All the men of God throughout Scripture have shown meekness and humility in leading God’s people.  Note Numbers 12:3: “Now the man Moses was very meek above all the men which were upon the face of the earth.”  As we read through the books Moses wrote, we find him giving God the glory, as did all the prophets in the Old Testament.  The Lord Jesus, though He was God the Son, said “…learn of me, for I am meek and lowly in heart” (Matt. 11:29).  In writing to a pastor, Paul said “…follow after…meekness…” (I Tim. 6:11).  To Titus (3:2) he writes that we should be “…gentle, showing all meekness to all men.”  As a pastor or minister considers such verses as these, he will resist the temptation toward pride or a superior attitude.  If he has success in his ministry, he will humbly admit it was all God’s working and God’s grace.


The Bible teaches that a pastor is generally supported by the congregation he serves (I Cor. 9:14).  Yet, in our day, we see large congregations giving such large salaries, plus benefits, that the pastor is often being paid more than the average member of his congregation.  Most pastors have families to support, homes they are buying, and many bills, so they fear losing the large salary.  When a pastor becomes dependent upon a generous salary, the Word is no longer preached with true freedom.  The danger is that a pastor becomes greatly tempted to avoid offending anyone by “preaching the whole counsel of God” (Acts 20:27), or standing for the truths that he knows.  When Paul wrote to young pastor Timothy in I Timothy 6:10 about the love of money being a root of all evil, he was not only warning believers in general, but he was also warning Timothy.  He didn’t want the love of money to cause Timothy to become the servant of men, rather than a servant of Christ (Gal. 1:10).

It would not be wise for any pastor to be completely dependent on support given by a church.  Having a trade or profession or being able to “work with his hands” (I Thes. 4:11) would be a great asset toward independence in his preaching.  He would be able to “reprove and exhort with sound doctrine” knowing that he could always “…provide for his own…” (I Tim. 5:8), even if he had to look for another place of service.  Paul’s solution to this was that he made the gospel free of charge and did not ask for money.  Instead he often worked as a tentmaker to supply his needs and the needs of others.  Concerning the love of money, he advised Timothy, “…O man of God, flee these things…” (I Tim. 6:11).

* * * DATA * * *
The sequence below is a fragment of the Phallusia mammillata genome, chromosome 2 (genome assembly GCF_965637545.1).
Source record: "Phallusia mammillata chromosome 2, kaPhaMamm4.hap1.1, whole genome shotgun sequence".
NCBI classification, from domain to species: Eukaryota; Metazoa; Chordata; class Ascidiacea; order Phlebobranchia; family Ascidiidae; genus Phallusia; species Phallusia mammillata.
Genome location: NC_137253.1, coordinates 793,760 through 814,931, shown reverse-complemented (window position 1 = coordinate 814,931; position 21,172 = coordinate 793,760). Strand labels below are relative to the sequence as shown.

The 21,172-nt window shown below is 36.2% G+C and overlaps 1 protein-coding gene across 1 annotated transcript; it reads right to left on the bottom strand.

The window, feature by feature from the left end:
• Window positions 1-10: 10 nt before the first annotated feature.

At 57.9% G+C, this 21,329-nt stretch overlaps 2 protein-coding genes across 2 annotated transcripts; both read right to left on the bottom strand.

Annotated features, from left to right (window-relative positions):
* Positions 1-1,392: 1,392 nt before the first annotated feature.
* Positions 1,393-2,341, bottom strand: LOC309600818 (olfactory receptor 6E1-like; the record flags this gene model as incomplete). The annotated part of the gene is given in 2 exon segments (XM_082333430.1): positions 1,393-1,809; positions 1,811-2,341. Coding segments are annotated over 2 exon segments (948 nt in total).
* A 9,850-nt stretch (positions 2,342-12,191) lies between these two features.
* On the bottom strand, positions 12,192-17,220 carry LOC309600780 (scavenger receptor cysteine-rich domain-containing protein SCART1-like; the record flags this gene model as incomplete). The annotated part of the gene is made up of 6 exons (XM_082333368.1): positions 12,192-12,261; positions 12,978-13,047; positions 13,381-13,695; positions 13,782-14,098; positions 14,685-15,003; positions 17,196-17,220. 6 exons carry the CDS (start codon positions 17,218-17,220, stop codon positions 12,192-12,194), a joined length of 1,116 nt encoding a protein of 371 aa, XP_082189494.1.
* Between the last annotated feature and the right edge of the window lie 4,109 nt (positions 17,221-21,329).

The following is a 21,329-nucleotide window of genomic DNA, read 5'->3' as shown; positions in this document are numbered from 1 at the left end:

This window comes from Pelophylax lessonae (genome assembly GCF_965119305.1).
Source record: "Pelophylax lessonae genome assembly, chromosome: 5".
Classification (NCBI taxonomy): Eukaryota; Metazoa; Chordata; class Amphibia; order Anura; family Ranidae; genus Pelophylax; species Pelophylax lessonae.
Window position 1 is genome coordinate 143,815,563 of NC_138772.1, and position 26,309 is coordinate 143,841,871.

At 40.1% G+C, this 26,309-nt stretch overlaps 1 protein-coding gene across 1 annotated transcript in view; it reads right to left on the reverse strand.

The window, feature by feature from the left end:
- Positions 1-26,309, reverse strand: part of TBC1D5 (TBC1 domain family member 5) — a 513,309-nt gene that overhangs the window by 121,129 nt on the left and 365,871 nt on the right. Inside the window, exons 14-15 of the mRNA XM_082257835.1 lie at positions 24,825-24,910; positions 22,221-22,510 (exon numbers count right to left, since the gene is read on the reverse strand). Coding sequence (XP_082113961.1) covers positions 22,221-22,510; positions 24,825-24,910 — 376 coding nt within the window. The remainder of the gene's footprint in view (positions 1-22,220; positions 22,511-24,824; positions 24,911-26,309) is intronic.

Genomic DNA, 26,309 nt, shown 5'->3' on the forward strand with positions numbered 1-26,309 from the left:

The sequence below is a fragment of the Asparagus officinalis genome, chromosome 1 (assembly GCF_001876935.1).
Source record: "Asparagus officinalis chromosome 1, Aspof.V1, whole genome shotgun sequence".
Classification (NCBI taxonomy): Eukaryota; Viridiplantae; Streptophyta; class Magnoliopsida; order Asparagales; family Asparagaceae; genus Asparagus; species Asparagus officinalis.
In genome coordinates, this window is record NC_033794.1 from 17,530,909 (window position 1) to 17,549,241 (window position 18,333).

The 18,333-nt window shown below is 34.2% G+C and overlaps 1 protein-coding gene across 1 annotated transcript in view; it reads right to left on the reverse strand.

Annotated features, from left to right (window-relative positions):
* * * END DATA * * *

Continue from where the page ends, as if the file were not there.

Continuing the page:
Although passion can have many meanings, we are referring to the kind that leads to temptation to commit sexual immorality.  How many times have we heard about an evangelical pastor getting involved with his church secretary or some other woman in the church?  Many pastors have left their wives and children, yielding to their own sinful lusts or to a direct temptation from Satan.  The result is not only a disaster for his family and the church, but also a dishonor to his Lord.

Paul’s advice to Timothy was to “Flee youthful lusts, follow after righteousness, faith, love, peace…” (II Tim. 2:22).  Temptations to immorality are always there, and the pastor as well as all of us must be strong in the Lord, “…putting on the whole armor of God, that we may be able to stand against the wiles of the devil” (Eph. 6:10-11).

Pastors must be aware of these pitfalls and learn how to avoid them.  Those he serves should always pray for him, that these things will not hinder or destroy his ministry.  Help him in his work, encourage him, let him know you are praying for him, and remember to thank him from time to time.

Berean Searchlight – January 2001